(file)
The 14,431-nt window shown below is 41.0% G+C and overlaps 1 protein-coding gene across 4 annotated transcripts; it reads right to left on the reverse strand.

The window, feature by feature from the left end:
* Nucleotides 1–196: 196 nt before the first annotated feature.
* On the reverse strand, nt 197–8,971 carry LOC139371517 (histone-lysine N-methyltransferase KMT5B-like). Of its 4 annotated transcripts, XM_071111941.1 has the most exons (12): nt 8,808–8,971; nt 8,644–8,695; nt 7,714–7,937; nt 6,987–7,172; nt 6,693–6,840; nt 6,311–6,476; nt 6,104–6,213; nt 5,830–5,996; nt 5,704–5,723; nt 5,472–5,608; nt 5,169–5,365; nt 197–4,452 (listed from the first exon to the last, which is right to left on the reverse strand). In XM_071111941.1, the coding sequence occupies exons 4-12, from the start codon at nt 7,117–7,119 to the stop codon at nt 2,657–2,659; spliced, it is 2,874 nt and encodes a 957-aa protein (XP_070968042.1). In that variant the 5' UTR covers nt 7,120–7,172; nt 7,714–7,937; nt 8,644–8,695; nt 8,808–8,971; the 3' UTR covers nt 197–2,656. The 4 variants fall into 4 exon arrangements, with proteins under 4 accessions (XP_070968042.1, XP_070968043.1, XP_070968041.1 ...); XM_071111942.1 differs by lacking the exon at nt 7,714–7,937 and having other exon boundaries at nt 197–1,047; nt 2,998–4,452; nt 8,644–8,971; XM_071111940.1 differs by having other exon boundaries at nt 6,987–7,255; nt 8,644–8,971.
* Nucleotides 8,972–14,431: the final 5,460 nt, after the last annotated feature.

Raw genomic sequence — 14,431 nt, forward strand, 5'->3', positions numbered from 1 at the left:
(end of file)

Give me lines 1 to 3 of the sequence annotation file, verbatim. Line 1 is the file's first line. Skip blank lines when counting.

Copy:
The 14,431-nt window shown below is 41.0% G+C and overlaps 1 protein-coding gene across 4 annotated transcripts; it reads right to left on the reverse strand.

The window, feature by feature from the left end:
* Nucleotides 1–196: 196 nt before the first annotated feature.